Tuesday, March 28, 2017

Working on it

While I'm still working through the list of participants from the Bead Hoarders Blog Hop (note the post just prior to this one), I wanted to share a few photos from this past Sunday.  After a few days focused almost solely on jewelry, cabin fever pulled me outdoors to see how spring is coming along.







Saturday, March 25, 2017

Bead Soup Reveal Day!

The wonderful Lori Anderson is again hosting a Bead Soup Blog Hop on her blog, Pretty Things.  Today's theme is Bead Hoarders, and participants were required to send their partner only one bead that had lived in their stash for quite some time.  We could, of course, also send accompanying beads, findings, a clasp, stringing materials, what have you, but it wasn't obligatory.  The point was to find a special bead that perhaps we hadn't been able to part with or couldn't find the perfect use for or associated a particular memory with or just liked knowing was in a bead box, waiting to become part of a piece of jewelry.  No matter the reason why we had held onto said bead, we were to send it on to our partner with love while anticipating how they might use it.

My partner, Danielle Kelley, sent me some true lovelies.  Below is a quick reminder: 


Danielle posted pics of the soup I mailed on her blog, Imbue The Muse.  I confess I forgot to take photos before I sent it on its way!  Quick side note: the main hoarded bead I sent her is an enameled focal by C-Koop Beads purchased way back in 2007 at the Minneapolis, MN Bead Monkey store (which has since, sadly, closed its doors).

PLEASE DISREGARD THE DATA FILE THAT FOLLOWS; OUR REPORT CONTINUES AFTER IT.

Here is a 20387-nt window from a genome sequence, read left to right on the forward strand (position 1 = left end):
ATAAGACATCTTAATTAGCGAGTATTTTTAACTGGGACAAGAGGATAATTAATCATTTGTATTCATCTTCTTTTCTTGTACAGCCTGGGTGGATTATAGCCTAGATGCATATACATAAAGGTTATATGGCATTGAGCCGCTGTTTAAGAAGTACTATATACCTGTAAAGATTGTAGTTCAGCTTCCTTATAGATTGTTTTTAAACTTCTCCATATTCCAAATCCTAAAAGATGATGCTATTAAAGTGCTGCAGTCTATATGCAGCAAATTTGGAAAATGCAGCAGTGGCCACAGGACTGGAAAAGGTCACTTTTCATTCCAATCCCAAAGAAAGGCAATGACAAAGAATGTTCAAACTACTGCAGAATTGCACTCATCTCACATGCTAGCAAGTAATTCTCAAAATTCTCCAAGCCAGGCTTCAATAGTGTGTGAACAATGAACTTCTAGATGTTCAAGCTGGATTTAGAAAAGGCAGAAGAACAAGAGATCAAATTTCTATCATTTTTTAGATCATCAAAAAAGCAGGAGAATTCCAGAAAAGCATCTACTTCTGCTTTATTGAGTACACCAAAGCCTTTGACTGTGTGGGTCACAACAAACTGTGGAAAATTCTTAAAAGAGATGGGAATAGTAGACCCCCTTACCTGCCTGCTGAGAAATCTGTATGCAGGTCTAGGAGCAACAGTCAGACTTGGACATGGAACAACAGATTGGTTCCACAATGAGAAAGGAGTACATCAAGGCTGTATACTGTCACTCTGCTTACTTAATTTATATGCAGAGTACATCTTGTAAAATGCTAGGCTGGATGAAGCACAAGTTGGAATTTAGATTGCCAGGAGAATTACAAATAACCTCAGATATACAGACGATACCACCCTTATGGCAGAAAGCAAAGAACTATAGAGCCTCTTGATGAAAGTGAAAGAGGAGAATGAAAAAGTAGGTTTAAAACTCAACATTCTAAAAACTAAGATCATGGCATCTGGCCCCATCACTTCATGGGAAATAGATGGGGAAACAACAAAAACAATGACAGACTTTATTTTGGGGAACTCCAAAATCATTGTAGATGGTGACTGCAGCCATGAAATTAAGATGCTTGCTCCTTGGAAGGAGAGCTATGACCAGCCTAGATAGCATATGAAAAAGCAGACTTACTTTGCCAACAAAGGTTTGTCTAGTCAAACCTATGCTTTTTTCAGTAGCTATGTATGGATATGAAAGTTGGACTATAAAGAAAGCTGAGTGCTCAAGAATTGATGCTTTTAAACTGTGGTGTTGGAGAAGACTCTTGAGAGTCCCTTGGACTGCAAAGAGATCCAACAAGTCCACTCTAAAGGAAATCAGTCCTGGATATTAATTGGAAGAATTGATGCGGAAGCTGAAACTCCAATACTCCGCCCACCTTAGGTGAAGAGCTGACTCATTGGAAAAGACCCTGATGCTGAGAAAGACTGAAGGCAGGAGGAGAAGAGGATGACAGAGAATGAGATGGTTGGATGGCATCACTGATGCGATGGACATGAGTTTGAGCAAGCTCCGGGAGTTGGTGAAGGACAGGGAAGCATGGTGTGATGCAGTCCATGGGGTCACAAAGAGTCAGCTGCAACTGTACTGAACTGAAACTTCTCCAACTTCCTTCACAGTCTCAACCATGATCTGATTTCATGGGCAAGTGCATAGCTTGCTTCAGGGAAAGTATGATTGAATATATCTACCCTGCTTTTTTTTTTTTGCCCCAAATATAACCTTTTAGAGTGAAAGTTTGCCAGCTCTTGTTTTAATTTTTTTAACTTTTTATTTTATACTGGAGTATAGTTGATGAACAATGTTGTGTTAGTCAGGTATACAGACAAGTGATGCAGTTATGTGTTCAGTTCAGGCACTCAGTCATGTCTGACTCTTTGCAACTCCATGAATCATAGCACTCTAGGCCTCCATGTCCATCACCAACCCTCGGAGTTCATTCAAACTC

Well, without further ado, here is what I made from the items Danielle sent along with some bits from my own reserve of beads:

The polymer clay bead was made by my blog hop partner.  The dragonflies are from Beadaholique.  The lampwork beads are from Goody Beads.  The faceted green glass ovals and many of the findings are from The Crystal Limit.  The small dark blue Czech glass faceted rounds are from A Bead Just So.

The carved elephant bead is from my bead soup partner, Danielle.  Most of the ingredients for this bracelet came from bead shows in NY and MA.  I've had some of the stone chips for at least 20 years, no kidding!  The tulip bead caps are from Jo-Ann Fabrics as are the findings.  The Golden Rod 3mm Czech glass rounds are from Fusion Beads.
 
The goldstone barrels were sent by Danielle.  I wish I could have photographed them in better light because they are rather sparkly.  That gorgeous Gardanne Beads focal was found at a bead show in Albany, NY.  The small agate briolettes were purchased at Farrin O'Connor Design Studio in Pasadena, CA which has since closed shop.  The oatmeal colored lampwork above the focal was made by Wes Fleming.

More goldstone barrels from Danielle.  You can see how they glitter in this photo.  The Czech glass leaves were purchased in Prague at Manufaktura.  The reddish faceted agate rounds are from A Zillion Beads.  The chandelier components are from The Crystal Limit.